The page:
After eight years as a billing fraud investigator for Chesapeake and Potomac Telephone Co. of West Virginia, Cheryl Hoffer was confronted with a choice: Stay in her job and face a possible layoff, or uproot her family to transfer to a more secure job in Virginia with American Telephone & Telegraph Co.
Hoffer, a lifelong West Virginian, and her husband and son moved 472 miles to Virginia Beach, Va., in 1984 so that she could become a saleswoman at a new AT&T facility. What she did not know then, however, was that AT&T would close the Chesapeake customer service office two years later. On March 1, she was laid off after 10 years of service.
"I have been betrayed. I feel betrayal, hurt and anger," Hoffer said recently. "I have a very, very close-knit family, and leaving my home, my family, my church, was very painful. I had the impression if I moved, I would have a job until the Lord came . . . . I thought the phone company was forever. Well, the phone company is forever. But they don't need me."
Hoffer is one of the casualties of the telecommunications wars that began with the historic 1984 breakup of AT&T, once the nation's largest company. She is part of one of the largest dislocations of industrial workers in recent years, a shakeup that will be a major topic in nationwide labor negotiations that open here tomorrow between AT&T and two major unions, the Communications Workers of America and the International Brotherhood of Electrical Workers, representing 200,000 workers.
More than 150,000 workers have been transferred and more than 50,000 jobs eliminated in the breakup of "Ma Bell," which historically was the model of stability because of its nationwide monopoly. The unexpectedly large volume of layoffs and transfers has contributed to a growing fear over job security in highly competitive, unregulated industries such as telecommunications.
Cases such as Hoffer's are a "rare exception" but are unavoidable when corporations are confronted with the "monumental task" of reorganizing a 1 million-worker empire, said AT&T Washington spokesman Herbert Linnen. "If there are horror stories, they are an aberration. Our objective has been to keep layoffs to a minimum and spare people this kind of misery."
AT&T, forced to cut jobs, has minimized layoffs by inducing older workers to retire early, offering up to $22,000 in cash, continued medical coverage and other benefits that make early retirement attractive, AT&T Vice President John H. Rufe told a House subcommittee that recently examined the impact of divestiture on consumers and workers.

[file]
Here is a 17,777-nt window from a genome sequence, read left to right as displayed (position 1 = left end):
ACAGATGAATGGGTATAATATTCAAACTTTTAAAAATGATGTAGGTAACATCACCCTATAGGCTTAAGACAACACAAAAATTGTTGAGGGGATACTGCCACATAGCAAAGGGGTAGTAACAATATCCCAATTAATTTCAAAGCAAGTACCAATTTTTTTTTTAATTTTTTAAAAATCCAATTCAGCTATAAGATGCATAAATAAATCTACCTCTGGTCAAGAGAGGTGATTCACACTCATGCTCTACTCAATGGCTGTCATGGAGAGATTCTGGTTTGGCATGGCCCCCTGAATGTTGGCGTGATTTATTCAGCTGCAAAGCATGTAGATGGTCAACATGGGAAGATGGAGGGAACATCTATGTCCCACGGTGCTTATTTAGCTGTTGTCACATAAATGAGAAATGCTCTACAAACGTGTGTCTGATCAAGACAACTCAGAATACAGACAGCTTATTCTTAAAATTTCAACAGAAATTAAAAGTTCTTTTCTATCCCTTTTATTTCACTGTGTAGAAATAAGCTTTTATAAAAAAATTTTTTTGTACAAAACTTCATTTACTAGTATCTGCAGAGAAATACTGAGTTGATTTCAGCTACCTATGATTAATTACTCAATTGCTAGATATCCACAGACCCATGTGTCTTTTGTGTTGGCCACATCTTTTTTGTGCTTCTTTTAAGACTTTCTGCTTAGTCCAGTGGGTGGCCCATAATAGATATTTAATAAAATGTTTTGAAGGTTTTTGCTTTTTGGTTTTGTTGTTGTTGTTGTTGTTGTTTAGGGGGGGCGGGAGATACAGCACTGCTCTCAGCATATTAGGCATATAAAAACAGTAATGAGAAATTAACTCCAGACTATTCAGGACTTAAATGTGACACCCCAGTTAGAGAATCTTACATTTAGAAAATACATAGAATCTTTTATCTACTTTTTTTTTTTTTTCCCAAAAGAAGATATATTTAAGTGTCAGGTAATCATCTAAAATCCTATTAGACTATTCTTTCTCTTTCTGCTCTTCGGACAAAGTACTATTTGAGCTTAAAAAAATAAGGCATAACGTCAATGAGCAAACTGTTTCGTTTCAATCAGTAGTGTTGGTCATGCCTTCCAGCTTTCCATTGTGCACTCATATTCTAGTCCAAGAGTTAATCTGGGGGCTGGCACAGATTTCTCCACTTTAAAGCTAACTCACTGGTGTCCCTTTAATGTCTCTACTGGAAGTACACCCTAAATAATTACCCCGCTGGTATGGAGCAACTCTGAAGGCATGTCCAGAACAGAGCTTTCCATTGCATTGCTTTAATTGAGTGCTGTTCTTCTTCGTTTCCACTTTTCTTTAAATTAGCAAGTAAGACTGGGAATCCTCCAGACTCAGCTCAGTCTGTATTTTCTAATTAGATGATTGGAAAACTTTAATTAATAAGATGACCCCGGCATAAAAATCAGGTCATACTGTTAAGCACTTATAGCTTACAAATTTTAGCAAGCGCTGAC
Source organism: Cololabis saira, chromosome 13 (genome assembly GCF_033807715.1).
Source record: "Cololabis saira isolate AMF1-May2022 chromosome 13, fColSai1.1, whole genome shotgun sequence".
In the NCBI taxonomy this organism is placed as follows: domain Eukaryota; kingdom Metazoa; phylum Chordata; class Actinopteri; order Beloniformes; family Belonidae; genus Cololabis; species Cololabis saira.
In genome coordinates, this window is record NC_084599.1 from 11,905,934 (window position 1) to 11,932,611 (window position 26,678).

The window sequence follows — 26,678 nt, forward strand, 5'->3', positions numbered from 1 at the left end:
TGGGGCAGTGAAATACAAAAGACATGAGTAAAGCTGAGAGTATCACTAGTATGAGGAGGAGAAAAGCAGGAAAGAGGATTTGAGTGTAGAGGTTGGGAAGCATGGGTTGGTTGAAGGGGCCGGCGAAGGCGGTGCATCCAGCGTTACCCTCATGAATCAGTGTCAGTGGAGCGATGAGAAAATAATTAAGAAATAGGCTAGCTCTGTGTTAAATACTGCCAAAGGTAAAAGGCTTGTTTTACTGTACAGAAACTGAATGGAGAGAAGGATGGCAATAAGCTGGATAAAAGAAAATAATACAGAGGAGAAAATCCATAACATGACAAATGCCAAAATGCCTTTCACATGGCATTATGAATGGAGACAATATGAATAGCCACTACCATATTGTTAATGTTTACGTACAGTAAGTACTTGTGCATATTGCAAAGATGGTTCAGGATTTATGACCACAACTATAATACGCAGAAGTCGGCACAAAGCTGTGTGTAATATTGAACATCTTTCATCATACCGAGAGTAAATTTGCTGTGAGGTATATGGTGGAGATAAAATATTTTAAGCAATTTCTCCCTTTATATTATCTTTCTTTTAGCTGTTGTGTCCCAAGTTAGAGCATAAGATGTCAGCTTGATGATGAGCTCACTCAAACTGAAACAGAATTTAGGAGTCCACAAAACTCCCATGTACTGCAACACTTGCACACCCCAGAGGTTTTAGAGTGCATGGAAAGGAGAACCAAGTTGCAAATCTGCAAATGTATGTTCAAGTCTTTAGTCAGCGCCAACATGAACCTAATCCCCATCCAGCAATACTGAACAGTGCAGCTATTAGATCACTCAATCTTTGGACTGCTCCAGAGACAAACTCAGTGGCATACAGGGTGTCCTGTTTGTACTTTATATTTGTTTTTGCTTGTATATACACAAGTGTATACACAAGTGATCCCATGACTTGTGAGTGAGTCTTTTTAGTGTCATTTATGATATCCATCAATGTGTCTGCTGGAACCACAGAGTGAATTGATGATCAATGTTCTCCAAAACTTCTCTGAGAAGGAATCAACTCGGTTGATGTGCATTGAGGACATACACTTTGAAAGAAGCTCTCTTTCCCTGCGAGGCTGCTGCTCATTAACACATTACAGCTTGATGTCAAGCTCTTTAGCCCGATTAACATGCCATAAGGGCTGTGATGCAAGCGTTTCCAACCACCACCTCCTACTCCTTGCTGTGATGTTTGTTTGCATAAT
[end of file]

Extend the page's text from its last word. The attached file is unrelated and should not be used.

Although AT&T cut 56,000 of its 380,000 jobs, the company said that early retirements and transfers to regional Bell companies kept layoffs to about 15,000. This effort, combined with relocation and job search assistance, Rufe said, showed that AT&T's "downsizing efforts are as fair and as humane as we can make them."
But the 650,000-member CWA, the world's largest telecommunications union, contends that AT&T and the Bell companies must do more to guarantee jobs to veteran workers in an industry that generated a profit of more than $1.5 billion for AT&T last year and a $1 billion average profit for the regional Bell operating companies.
CWA's prime demand involves improving the training, retraining and relocation programs that allow workers to retain employment even if their jobs are eliminated by automation or business fluctuations. CWA will also seek reductions in contracting of work to new nonunion companies that are receiving jobs formerly done by union members.
"The people who built the world's best telephone system are being tossed onto the economic scrapheap while the telecommunications industry pursues higher profits but provides lower quality of service to consumers," CWA President Morton Bahr told the House oversight hearing. He called on government to try to add worker and consumer protections to the 1984 federal divestiture order.